Bristow is the leading provider of industrial aviation services offering helicopter transportation and search and rescue and aircraft support services, including helicopter maintenance and training, for government and civil organizations worldwide. A 70-year-old company based in Houston, Texas, Bristow has over 300 aircraft globally with major operations in the North Sea, Nigeria, the U.S. Gulf of Mexico, and in the majority of the major offshore oil and gas producing regions of the world.
Bristow’s focus is in the gas and oil industries offering transportation for crews going to off-site drilling platforms. Dealing with a variety of natural elements, remote locations, and unexpected obstacles creates a dangerous atmosphere for their clients. As a result, Bristow’s safety culture includes zero accidents, zero downtime, and zero complaints. It is critical that their command center is equipped with the tools they need to help keep their aircraft safe. GeoDecisions Track does just that.
Powerful Location Intelligence
GeoDecisions Track is a real-time asset intelligence application that uses the power of Esri technology to expose additional analytical capabilities and show trends and patterns of assets and the entire logistical system. The location analytics integrate with ArcGIS Online, enabling clients to extend their Esri identity throughout the application. Additionally, using ArcGIS Online allows organizations to quickly and easily manipulate and distribute maps through GeoDecisions Track.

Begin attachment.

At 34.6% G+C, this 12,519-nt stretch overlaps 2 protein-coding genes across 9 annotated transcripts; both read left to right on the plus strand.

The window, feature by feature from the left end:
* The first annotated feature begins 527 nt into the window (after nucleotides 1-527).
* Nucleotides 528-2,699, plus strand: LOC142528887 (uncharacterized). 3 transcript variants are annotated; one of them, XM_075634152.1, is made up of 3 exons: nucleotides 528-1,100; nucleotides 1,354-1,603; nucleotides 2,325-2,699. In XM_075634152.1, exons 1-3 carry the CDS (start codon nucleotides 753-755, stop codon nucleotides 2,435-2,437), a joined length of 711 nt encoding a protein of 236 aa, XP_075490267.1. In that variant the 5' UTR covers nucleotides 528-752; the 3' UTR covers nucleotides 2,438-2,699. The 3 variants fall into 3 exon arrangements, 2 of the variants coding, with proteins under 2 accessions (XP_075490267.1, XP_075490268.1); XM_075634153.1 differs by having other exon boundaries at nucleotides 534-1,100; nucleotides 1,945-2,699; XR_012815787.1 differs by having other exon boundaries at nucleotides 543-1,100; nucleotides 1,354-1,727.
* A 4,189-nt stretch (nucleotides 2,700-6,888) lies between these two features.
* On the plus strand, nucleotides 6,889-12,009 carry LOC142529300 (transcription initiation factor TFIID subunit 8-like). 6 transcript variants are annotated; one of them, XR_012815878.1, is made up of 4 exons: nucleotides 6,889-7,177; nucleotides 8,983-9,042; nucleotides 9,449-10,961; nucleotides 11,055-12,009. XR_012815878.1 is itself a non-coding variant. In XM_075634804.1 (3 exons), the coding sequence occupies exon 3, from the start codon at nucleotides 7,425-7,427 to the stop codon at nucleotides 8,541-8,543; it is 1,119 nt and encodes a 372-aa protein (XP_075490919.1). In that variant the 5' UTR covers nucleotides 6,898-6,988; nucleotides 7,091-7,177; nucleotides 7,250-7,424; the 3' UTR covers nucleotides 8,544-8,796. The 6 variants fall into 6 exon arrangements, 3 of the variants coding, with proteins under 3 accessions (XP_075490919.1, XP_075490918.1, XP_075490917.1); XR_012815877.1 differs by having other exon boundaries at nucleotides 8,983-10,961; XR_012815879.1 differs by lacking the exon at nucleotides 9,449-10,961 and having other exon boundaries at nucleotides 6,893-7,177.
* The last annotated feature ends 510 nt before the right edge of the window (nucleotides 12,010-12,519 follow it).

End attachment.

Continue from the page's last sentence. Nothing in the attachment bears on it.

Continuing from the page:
To help Bristow meet their Target Zero safety goals, GeoDecisions Track allows Bristow operators to easily see where each aircraft is located at all times and view the details of each flight and communication with each pilot. Bristow’s control center is manned 24/7, and each aircraft is equipped with five different satellites which help them constantly monitor the flights and stay in continuous communication with the pilots.
Utilizing maps from ArcGIS Online, GeoDecisions Track draws flight plans using GIS fences and alerts the operator if the aircraft deviates from the plan. This is just one of 24 different alerts customized for Bristow’s use. The application also is able to store seven years of data for Bristow, allowing operators to see the history for each flight and plan ahead for possible obstacles.
GeoDecisionsTrack allows Bristow to integrate business data and real time data for analytics and monitoring, helping Bristow's flight operators better understand location and activity of their aircraft.